Another reason we know that the image of God does not refer to spirit is that Jesus Christ is specifically said to be the image of God (2 Cor. 4:4; Col. 1:15; Heb. 1:3). But when the Bible says that, it is not saying that Jesus is the image of God because he had holy spirit. If that were the case, Jesus would not have been considered to be the image of God until his baptism, at which point he received the holy spirit (Matt. 3:16). Also, when the Bible says that Jesus is the image of God, it is not saying that since every human is the image of God, Jesus is just like everyone else.
The verses that say Jesus is the image of God are elevating him. So how is Jesus the image of God in a way that other humans, who are also the image of God, are not? The sin of Adam and Eve changed mankind, giving them a sin nature, which results in people sinning. The apostle Paul described how we humans live due to the Fall: “I do not understand my own actions, for I am not practicing what I truly want, but I am doing the very thing I hate” (Rom. 7:15).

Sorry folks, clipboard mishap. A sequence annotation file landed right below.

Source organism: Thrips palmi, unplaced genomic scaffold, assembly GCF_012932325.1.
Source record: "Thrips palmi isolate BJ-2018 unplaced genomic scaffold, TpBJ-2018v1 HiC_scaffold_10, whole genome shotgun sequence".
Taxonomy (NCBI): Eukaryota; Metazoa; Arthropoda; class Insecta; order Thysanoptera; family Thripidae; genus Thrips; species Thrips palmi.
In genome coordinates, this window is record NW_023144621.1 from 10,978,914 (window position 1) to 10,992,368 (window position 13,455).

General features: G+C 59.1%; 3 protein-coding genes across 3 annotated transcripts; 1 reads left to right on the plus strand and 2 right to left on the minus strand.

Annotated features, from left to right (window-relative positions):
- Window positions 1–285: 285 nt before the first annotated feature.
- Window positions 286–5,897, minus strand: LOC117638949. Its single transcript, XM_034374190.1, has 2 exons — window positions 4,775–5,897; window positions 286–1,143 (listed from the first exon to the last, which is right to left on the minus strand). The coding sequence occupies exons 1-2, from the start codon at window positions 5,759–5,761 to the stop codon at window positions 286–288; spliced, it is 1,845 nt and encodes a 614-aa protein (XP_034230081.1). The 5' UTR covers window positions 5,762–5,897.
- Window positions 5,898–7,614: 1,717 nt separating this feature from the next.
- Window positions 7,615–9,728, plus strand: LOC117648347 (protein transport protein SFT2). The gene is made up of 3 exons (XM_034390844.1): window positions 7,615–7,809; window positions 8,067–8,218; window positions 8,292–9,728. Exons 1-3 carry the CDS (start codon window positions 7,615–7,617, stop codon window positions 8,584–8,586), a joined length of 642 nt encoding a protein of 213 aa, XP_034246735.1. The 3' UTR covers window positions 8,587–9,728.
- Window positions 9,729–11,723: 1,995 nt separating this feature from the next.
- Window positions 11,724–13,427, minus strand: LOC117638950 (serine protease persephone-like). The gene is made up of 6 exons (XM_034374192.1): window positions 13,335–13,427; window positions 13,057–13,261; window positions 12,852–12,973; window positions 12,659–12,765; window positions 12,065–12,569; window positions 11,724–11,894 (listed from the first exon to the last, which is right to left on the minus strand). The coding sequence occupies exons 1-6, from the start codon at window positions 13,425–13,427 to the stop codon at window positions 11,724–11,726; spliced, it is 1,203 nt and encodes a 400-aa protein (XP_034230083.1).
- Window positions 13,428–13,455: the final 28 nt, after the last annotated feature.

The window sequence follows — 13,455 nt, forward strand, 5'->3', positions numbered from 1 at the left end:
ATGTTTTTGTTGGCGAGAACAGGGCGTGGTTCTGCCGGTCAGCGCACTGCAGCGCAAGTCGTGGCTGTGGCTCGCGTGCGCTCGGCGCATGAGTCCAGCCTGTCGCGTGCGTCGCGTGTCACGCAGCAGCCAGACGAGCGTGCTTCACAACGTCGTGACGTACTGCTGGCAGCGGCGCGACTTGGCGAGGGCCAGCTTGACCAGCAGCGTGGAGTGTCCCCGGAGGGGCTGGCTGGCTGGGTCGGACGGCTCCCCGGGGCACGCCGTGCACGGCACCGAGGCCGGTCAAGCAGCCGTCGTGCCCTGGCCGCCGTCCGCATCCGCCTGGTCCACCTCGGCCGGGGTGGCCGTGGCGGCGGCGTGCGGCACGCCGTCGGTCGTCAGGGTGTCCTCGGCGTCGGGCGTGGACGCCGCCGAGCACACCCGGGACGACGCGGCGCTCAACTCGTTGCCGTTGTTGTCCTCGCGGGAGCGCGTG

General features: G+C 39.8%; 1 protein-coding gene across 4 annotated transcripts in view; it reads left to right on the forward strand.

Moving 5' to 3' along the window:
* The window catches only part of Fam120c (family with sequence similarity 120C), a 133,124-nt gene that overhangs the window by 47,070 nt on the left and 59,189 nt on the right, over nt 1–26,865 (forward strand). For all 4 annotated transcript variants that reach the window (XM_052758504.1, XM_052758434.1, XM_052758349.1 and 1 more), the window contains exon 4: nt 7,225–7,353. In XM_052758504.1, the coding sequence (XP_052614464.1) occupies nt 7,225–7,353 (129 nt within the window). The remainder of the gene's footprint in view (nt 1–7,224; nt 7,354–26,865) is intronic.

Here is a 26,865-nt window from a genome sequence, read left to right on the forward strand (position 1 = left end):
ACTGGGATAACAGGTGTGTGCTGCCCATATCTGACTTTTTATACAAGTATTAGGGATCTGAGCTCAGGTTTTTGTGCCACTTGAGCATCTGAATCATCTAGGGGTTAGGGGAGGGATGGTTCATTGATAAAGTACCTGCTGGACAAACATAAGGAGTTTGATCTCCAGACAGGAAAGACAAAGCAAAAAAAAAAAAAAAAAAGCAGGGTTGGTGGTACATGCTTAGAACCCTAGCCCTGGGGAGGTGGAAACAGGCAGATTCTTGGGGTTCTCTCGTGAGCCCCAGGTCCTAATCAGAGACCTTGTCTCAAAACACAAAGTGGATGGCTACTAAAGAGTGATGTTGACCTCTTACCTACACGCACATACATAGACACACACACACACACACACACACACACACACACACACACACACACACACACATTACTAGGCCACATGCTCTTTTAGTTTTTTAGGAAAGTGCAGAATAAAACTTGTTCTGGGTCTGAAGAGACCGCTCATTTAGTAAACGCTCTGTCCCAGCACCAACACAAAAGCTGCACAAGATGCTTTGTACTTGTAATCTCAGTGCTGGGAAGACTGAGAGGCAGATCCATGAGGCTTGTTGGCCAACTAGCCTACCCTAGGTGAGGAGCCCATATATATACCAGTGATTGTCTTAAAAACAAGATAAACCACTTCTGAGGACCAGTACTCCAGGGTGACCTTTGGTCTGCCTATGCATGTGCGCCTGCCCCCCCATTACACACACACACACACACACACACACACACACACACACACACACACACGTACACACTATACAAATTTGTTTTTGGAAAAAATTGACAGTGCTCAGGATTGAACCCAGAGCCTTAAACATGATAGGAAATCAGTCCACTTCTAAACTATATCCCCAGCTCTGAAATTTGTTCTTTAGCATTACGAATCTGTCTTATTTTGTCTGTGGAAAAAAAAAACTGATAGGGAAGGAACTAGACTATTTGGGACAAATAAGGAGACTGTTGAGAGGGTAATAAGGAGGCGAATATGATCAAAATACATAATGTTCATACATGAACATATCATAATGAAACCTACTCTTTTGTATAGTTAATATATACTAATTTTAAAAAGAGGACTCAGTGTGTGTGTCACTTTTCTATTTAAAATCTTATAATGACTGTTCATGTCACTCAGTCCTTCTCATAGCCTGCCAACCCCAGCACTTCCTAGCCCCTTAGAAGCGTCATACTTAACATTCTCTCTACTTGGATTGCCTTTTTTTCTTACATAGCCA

Like every human, Jesus was the image of God because God created us in His own image. But Jesus was able to take the innate image of God in him and live it out in a way that other humans cannot attain due to their sin nature. Jesus perfectly reflected the image of God by the way he lived. Jesus’ image of God was so clear and complete that he said, “Whoever has seen me has seen the Father” (John 14:9). In contrast, humans are not so clearly the image of God. We are still in the image of God, but that image can be hard to see at times. The Fall did not keep people from being the image of God, but the Fall has “blurred” the image. It keeps us from living according to the image of God in which we were created. We struggle to be like Jesus, who always loved, always made the right moral choice, always communicated well, and so forth.